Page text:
World Tour: Top Risks Across 5 Countries And How They’re Connected


Geopolitical developments, economic uncertainty and rapid technological advancements create a volatile mix for businesses. And if their organizations are to thrive, executives in the C-suite must navigate the ensuing host of risks.

Often, risks can be interconnected. For example, a cyber attack exposing customers’ personal information can damage a company’s brand. Likewise, disruptive technology that enables new entrants or competitors can change market factors – seemingly overnight.

Among the top risks identified in Aon’s 2019 Global Risk Management Survey (GRMS) are economic slowdown/slow recovery, damage to reputation/brand, accelerated rates of change in market factors, business interruption, increasing competition and cyber attacks/data breaches.

The top risks a company faces might vary by the nature of the business or where it’s located – as well as where its top suppliers, partners and customers are located.

However, awareness of global business risks is more important now than ever before. Indeed, economies are becoming increasingly intertwined – and not just for multinational organizations. For example, reliance on raw materials can lead to even local companies joining the global marketplace.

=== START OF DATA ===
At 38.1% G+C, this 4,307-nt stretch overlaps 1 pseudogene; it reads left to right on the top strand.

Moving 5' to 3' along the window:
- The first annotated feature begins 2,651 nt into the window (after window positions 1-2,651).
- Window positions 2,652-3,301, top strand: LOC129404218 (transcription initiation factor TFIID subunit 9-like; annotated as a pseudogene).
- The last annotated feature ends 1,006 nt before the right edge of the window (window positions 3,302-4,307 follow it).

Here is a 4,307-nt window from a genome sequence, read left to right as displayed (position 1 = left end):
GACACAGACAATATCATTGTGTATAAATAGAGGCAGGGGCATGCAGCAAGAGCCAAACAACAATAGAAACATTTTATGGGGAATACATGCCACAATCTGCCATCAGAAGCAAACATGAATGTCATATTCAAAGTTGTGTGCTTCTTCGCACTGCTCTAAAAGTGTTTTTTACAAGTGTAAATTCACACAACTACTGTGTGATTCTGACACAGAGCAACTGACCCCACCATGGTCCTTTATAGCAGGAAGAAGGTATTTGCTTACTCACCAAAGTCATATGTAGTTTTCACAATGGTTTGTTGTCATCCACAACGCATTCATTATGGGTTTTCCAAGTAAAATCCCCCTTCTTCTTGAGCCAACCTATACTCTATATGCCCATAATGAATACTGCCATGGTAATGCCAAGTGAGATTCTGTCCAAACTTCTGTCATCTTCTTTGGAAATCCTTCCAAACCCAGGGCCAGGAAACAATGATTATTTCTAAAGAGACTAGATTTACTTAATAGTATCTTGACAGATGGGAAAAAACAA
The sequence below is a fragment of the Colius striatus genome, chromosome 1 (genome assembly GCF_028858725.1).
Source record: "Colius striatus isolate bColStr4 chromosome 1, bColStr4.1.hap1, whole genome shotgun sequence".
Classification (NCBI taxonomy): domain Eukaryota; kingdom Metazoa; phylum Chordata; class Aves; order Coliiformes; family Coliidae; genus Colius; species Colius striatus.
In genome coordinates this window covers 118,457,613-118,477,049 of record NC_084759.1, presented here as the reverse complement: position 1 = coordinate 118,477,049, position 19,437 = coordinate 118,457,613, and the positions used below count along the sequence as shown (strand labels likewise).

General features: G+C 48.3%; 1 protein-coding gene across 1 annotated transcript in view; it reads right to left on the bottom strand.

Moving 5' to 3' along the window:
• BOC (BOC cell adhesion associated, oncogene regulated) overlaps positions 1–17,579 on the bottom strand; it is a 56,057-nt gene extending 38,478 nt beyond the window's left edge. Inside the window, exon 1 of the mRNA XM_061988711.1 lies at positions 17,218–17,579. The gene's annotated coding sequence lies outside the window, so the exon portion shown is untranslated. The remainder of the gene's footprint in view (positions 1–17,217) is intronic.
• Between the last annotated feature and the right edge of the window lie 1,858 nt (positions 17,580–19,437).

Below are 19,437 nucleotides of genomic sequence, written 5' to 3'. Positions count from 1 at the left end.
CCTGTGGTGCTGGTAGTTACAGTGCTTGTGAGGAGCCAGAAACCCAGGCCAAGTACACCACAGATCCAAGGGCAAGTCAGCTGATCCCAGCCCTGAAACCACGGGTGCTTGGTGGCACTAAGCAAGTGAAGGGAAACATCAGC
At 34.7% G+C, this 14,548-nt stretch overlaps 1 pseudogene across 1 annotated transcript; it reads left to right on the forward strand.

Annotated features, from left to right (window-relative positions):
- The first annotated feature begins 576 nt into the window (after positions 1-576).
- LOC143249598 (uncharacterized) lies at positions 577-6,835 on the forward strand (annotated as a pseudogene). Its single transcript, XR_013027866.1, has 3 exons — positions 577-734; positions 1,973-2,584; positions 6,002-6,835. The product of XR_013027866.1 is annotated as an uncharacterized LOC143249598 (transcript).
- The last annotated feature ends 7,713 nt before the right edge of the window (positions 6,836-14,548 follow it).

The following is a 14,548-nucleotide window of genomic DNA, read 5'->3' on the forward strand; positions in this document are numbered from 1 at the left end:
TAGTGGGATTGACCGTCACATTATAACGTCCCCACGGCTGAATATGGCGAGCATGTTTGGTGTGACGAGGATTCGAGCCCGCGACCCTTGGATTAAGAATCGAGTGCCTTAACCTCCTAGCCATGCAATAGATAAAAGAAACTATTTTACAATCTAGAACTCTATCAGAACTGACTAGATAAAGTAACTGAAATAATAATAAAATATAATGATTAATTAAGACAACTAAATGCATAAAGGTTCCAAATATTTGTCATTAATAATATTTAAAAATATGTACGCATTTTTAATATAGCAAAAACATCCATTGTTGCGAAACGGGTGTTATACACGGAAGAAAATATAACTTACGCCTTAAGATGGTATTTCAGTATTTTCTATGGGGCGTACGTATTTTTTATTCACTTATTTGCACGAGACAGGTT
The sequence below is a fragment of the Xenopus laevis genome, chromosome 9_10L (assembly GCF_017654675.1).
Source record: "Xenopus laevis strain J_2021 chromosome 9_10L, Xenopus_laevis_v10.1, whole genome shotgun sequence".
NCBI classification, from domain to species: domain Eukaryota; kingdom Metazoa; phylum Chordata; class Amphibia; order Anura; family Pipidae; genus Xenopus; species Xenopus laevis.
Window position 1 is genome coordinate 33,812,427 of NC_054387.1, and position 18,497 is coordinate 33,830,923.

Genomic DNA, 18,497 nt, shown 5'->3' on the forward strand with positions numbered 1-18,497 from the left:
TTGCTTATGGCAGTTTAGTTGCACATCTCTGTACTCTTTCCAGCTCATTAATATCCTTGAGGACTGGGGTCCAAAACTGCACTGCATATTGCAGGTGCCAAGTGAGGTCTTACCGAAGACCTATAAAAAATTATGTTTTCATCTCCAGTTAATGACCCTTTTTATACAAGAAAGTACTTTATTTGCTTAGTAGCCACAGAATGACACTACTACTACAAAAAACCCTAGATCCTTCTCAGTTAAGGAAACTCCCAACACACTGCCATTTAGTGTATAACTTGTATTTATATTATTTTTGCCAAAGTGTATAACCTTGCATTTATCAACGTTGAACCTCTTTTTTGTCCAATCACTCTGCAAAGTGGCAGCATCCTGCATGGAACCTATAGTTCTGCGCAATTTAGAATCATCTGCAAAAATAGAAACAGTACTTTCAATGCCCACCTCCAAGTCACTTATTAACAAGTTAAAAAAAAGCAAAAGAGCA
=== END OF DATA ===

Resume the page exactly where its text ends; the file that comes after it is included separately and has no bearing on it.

That said, executives in major hubs in each region have risks in common, with varying interconnectedness.


Although many risks are common to businesses around the world, their impact can differ by country.

In The U.S., Cyber Risks Are A Major Concern

While cyber attacks/data breaches were the sixth-ranked risk overall in this year’s GRMS, it was top ranked by North American respondents and ranked second by U.S. respondents.

Technological advances and a connected world are making the exchange of information much easier, allowing ever-greater use of data and opening new opportunities to businesses. Those advances also increase the threat of cyber crime, however. On average, the Ponemon Institute estimates losses of $3.86 million per data breach, globally. And for U.S. organizations, that cost jumps to $7.91 million per breach.

Stephanie Snyder, senior vice president and commercial strategy leader of Cyber Solutions at Aon, notes that today’s reliance on technology has turned virtually every business into a technology business. And as that reliance on technology grows, so does the importance of cyber risks. “It will no longer be a ‘cyber’ risk, but rather an operational risk in which cyber plays a role,” predicts Snyder.

Effectively addressing the cyber threat requires a proactive and comprehensive approach. “From IT to risk management to general counsel, key stakeholders need to be in lockstep to protect the organization,” says Snyder.

Brexit Uncertainty Shapes Risk Perspective With Countries In U.K.

Accelerated rates of change of market factors was the top risk in Europe, particularly regarding U.K. businesses’ concern over the impact of Brexit, and political uncertainty clearly fits.

The Brexit risk also connects to the risk of economic slowdown for U.K. businesses.